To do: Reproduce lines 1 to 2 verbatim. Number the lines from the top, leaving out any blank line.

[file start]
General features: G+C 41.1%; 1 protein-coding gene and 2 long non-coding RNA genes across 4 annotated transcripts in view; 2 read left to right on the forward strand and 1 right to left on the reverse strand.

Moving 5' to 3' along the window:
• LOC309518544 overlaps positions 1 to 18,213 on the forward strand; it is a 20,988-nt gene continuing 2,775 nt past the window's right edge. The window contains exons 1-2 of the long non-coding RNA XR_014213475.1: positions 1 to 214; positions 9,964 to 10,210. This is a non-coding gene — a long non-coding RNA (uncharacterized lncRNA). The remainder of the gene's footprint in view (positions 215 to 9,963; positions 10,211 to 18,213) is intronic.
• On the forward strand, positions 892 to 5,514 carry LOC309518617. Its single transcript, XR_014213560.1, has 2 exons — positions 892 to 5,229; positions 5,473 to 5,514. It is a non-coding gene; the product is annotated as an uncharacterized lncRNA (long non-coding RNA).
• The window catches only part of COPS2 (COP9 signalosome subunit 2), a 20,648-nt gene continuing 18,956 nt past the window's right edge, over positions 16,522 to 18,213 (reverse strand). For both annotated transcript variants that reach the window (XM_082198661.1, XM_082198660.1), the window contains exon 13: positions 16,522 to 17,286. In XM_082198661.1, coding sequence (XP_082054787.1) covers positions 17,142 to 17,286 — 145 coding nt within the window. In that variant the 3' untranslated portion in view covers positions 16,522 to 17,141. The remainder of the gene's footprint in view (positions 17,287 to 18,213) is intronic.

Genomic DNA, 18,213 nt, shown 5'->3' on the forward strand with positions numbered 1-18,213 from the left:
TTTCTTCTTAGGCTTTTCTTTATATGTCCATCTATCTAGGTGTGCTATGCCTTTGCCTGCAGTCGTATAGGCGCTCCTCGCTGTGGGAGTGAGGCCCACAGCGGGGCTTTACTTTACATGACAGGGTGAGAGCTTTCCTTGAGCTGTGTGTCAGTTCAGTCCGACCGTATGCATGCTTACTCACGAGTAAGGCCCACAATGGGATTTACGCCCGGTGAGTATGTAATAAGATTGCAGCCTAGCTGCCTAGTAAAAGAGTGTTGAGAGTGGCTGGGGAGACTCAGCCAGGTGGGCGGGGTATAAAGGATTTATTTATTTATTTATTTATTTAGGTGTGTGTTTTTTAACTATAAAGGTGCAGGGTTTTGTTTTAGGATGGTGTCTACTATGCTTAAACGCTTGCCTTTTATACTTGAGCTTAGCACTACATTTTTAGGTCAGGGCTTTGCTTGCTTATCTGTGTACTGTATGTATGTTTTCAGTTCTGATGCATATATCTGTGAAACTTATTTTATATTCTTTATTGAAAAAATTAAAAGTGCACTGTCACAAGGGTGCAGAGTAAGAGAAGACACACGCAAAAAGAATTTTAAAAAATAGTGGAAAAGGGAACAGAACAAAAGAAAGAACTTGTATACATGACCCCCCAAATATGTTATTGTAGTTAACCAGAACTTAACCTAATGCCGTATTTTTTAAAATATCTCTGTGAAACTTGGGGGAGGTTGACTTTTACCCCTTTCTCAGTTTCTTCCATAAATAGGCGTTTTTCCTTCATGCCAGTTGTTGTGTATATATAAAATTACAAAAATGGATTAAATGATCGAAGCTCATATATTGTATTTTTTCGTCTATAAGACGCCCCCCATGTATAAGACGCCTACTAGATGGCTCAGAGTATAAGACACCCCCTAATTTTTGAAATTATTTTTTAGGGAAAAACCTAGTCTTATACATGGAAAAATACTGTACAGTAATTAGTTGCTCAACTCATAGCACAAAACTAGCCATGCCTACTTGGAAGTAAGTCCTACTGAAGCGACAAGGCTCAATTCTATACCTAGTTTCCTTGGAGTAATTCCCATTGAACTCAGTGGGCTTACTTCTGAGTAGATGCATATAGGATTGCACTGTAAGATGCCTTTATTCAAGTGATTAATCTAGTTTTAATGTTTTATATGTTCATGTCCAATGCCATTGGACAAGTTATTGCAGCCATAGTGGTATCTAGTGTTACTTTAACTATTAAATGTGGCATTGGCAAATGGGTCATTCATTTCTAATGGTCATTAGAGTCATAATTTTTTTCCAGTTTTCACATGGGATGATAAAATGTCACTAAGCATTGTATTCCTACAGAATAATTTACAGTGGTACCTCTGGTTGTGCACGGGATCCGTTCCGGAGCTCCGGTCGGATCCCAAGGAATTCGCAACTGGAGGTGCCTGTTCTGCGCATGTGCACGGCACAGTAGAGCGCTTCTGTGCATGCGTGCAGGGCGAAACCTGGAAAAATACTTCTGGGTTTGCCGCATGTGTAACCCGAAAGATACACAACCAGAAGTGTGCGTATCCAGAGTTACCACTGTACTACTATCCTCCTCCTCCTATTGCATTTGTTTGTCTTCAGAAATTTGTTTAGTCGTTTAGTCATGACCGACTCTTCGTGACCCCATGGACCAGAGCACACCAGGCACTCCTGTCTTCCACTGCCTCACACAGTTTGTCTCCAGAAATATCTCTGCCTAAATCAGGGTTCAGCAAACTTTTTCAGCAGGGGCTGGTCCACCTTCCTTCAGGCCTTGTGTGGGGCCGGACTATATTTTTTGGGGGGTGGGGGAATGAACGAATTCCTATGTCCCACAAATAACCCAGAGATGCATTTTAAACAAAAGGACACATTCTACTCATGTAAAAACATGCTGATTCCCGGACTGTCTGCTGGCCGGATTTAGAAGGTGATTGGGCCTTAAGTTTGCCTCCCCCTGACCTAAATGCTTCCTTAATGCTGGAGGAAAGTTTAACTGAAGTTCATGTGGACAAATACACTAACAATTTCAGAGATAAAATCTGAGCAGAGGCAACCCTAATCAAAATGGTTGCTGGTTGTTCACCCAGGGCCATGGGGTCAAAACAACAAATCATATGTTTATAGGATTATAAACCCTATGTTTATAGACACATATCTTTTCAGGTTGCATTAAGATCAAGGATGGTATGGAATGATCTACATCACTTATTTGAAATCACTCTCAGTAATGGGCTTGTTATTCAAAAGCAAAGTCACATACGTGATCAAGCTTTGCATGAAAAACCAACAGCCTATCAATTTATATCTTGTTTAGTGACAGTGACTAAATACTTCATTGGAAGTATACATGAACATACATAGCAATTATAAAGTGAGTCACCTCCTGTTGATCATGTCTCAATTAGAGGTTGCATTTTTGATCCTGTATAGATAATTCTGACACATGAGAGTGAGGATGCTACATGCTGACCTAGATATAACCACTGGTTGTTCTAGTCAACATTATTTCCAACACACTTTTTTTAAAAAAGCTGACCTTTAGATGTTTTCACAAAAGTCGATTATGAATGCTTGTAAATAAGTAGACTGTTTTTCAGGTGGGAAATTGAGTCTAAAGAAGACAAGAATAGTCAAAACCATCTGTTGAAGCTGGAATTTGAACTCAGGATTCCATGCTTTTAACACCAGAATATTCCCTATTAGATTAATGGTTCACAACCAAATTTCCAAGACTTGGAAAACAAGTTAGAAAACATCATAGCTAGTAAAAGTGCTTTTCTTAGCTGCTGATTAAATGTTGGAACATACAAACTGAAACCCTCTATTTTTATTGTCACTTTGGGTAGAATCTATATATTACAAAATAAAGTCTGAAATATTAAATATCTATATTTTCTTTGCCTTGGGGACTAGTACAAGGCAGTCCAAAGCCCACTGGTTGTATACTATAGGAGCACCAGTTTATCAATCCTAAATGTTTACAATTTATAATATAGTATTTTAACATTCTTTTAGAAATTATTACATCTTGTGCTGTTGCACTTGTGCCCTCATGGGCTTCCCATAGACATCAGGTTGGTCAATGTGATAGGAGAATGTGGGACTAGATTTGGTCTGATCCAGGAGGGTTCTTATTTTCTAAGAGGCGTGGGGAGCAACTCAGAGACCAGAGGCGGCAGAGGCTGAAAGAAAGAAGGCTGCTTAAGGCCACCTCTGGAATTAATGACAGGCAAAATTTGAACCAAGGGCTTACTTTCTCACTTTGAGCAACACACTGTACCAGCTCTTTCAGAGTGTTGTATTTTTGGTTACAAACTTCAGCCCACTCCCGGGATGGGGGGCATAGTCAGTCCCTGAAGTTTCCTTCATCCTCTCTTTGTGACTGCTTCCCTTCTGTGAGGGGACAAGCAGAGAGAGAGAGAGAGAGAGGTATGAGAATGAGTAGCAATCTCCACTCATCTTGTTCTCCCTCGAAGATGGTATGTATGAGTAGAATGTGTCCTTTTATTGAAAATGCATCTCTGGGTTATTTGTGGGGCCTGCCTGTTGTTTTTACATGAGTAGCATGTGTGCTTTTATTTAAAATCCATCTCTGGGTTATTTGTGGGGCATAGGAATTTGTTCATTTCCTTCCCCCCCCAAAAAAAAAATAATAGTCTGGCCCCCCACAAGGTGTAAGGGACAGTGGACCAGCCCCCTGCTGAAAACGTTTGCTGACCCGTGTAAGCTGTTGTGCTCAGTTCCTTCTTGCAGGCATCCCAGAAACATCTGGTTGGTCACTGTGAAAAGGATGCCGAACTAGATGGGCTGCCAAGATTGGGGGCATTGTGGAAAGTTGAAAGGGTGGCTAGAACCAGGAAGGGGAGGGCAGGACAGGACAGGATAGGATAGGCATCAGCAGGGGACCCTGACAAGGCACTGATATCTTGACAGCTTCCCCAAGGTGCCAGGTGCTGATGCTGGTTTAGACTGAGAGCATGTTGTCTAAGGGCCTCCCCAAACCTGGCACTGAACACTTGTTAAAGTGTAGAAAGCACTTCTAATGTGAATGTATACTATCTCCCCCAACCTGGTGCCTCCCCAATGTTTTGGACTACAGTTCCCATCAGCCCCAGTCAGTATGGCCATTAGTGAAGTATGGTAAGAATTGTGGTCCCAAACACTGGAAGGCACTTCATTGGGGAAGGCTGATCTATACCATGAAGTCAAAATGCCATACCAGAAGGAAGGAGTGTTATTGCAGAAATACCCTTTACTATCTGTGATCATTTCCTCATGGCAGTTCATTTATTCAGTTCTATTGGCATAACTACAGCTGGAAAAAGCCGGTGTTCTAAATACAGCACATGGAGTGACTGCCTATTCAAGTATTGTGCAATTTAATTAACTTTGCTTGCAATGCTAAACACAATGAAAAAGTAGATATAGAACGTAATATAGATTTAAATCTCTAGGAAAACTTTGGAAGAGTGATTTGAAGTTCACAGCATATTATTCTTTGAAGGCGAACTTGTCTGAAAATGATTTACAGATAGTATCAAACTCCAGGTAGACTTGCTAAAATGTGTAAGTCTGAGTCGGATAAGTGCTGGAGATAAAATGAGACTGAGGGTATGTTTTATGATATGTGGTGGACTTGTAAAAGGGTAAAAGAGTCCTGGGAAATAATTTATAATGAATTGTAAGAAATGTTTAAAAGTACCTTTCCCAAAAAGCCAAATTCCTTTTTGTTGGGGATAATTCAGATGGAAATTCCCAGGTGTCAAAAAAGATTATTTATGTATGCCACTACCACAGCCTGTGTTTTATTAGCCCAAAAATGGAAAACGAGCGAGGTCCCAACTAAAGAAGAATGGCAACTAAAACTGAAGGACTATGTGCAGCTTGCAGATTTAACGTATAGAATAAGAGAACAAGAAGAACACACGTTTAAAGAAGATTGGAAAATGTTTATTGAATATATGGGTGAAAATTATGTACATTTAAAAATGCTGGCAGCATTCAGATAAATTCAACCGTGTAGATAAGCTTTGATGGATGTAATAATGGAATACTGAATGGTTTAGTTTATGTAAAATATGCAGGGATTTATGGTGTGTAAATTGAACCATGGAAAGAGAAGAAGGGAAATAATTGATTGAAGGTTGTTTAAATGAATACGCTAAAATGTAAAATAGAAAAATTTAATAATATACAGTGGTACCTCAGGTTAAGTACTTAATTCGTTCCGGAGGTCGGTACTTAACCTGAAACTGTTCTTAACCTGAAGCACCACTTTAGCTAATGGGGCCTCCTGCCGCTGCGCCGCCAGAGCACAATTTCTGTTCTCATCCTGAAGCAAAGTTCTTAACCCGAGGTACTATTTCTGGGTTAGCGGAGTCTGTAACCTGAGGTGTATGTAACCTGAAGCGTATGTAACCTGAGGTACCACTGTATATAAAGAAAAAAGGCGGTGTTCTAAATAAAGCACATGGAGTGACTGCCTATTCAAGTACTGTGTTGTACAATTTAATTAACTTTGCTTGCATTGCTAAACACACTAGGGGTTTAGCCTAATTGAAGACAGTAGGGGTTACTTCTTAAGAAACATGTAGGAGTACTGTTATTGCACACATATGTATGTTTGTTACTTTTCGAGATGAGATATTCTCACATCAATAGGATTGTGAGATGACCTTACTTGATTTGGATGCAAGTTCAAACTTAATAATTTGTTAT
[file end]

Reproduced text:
General features: G+C 41.1%; 1 protein-coding gene and 2 long non-coding RNA genes across 4 annotated transcripts in view; 2 read left to right on the forward strand and 1 right to left on the reverse strand.

Moving 5' to 3' along the window: